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[] Article: Agency Weighed, but Discarded, Plan Reconfiguring the Internet,
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Agency Weighed, but Discarded, Plan Reconfiguring the Internet

November 22, 2002


The Pentagon research agency that is exploring how to
create a vast database of electronic transactions and
analyze them for potential terrorist activity considered
but rejected another surveillance idea: tagging Internet
data with unique personal markers to make anonymous use of
some parts of the Internet impossible. 

The idea, which was explored at a two-day workshop in
California in August, touched off an angry private dispute
among computer scientists and policy experts who had been
brought together to assess the implications of the

The plan, known as eDNA, called for developing a new
version of the Internet that would include enclaves where
it would be impossible to be anonymous while using the
network. The technology would have divided the Internet
into secure "public network highways," where a computer
user would have needed to be identified, and "private
network alleyways," which would not have required

Several people familiar with the eDNA discussions said such
secure areas might have first involved government employees
or law enforcement agencies, then been extended to
security-conscious organizations like financial
institutions, and after that been broadened even further. 

A description of the eDNA proposal that was sent to the 18
workshop participants read in part: "We envisage that all
network and client resources will maintain traces of user
eDNA so that the user can be uniquely identified as having
visited a Web site, having started a process or having sent
a packet. This way, the resources and those who use them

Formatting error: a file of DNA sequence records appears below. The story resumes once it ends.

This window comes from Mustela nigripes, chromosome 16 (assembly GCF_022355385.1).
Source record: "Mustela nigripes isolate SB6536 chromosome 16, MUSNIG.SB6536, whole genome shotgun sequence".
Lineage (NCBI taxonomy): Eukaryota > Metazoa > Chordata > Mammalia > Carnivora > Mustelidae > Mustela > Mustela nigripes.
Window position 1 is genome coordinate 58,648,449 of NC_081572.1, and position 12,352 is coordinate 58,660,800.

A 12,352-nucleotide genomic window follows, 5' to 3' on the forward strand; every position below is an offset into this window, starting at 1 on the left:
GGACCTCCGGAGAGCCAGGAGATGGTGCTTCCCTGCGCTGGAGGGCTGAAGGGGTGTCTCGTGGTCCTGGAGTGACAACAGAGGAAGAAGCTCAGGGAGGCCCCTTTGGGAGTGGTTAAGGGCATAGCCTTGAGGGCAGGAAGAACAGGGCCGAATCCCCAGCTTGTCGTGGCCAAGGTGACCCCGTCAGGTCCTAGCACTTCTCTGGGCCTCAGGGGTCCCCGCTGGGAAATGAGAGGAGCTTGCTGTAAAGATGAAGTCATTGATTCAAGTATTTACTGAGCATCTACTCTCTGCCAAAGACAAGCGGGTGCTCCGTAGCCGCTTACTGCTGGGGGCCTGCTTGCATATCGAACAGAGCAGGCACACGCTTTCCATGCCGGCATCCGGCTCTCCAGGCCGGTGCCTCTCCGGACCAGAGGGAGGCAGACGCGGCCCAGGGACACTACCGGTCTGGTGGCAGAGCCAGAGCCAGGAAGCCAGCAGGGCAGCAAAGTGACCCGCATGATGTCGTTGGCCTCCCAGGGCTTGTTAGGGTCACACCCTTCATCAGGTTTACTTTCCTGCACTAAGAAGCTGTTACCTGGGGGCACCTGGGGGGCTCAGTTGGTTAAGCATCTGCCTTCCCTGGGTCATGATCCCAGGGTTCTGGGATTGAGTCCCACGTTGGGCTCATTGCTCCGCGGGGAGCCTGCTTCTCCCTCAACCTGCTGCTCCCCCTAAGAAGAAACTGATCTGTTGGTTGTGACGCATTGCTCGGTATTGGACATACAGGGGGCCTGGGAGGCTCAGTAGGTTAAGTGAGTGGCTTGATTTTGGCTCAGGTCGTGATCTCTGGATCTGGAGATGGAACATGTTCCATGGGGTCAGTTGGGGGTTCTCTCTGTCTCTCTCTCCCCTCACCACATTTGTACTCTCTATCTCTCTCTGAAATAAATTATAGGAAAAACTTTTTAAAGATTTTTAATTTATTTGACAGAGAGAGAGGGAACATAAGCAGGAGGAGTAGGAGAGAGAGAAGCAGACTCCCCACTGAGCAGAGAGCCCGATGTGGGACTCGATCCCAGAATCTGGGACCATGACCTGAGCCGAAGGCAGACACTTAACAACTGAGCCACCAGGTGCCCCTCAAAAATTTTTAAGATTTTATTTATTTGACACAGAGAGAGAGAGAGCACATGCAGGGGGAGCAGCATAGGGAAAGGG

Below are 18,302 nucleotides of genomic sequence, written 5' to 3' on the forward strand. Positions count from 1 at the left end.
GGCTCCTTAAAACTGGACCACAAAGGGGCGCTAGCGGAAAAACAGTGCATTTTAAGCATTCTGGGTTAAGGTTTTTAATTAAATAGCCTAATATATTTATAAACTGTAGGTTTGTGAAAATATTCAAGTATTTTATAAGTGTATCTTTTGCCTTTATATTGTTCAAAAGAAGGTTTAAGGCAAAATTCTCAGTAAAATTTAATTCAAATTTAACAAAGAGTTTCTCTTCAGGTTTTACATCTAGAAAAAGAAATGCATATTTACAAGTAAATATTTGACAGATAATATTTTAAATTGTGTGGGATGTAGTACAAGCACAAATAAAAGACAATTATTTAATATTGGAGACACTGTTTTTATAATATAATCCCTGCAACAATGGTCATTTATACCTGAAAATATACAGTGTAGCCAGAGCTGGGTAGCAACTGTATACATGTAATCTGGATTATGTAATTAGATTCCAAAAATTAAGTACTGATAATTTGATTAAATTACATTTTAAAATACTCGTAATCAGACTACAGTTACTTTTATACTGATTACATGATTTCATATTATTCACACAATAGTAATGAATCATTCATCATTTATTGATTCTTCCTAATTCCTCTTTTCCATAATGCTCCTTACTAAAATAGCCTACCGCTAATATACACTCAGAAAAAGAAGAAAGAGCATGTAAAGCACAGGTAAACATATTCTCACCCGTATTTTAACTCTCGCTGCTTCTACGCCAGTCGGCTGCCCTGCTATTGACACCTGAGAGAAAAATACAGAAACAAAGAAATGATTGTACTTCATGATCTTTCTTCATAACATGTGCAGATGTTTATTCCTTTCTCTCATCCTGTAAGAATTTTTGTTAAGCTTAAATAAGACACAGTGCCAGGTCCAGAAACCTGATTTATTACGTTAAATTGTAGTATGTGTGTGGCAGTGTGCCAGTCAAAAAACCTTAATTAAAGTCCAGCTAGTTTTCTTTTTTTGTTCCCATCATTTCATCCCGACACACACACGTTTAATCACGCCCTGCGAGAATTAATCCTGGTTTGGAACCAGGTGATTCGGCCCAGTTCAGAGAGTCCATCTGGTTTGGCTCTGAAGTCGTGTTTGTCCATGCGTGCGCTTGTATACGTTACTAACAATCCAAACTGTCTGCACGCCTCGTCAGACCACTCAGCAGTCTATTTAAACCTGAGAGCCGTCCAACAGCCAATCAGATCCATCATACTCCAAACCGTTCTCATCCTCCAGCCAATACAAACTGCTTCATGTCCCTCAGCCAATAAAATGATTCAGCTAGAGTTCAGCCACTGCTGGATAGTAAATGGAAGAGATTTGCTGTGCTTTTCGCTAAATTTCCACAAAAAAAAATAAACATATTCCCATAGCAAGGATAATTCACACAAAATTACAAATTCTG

form a virtual `crime scene' that contains evidence about
the identity of the users, much the same way as a real
crime scene contains DNA traces of people." 

The proposal would have been one of a series of technology
initiatives that have been pursued by the Bush
administration for what it describes as part of the effort
to counter the potential for further terrorist attacks in
the Unites States. Those initiatives include a variety of
plans to trace and monitor the electronic activities of
United States citizens. 

In recent weeks another undertaking of the the Defense
Advanced Research Projects Agency, or Darpa, the Pentagon
research organization, has drawn sharp criticism for its
potential to undermine civil liberties. That project is
being headed by John M. Poindexter, the retired vice
admiral who served as national security adviser to
President Ronald Reagan. 

Dr. Poindexter returned to the Pentagon in January to
direct the research agency's Information Awareness Office,
created in the wake of the Sept. 11 attacks. That office
has been pursuing a surveillance system called Total
Information Awareness that would permit intelligence
analysts and law enforcement officials to mount a vast
dragnet through electronic transaction data ranging from
credit card information to veterinary records, in the
United States and internationally, to hunt for terrorists. 

In contrast, with eDNA the user would have needed to enter
a digital version of unique personal identifiers, like a
fingerprint or voice, in order to use the secure enclaves
of the network. That would have been turned into an
electronic signature that could have been appended to every
Internet message or activity and thus tracked back to its

The eDNA idea was originally envisioned in a private
brainstorming session that included the director of Darpa,
Dr. Tony Tether, and a number of computer researchers,
according to a person with intimate knowledge of the
proposal. At the meeting, this person said, Dr. Tether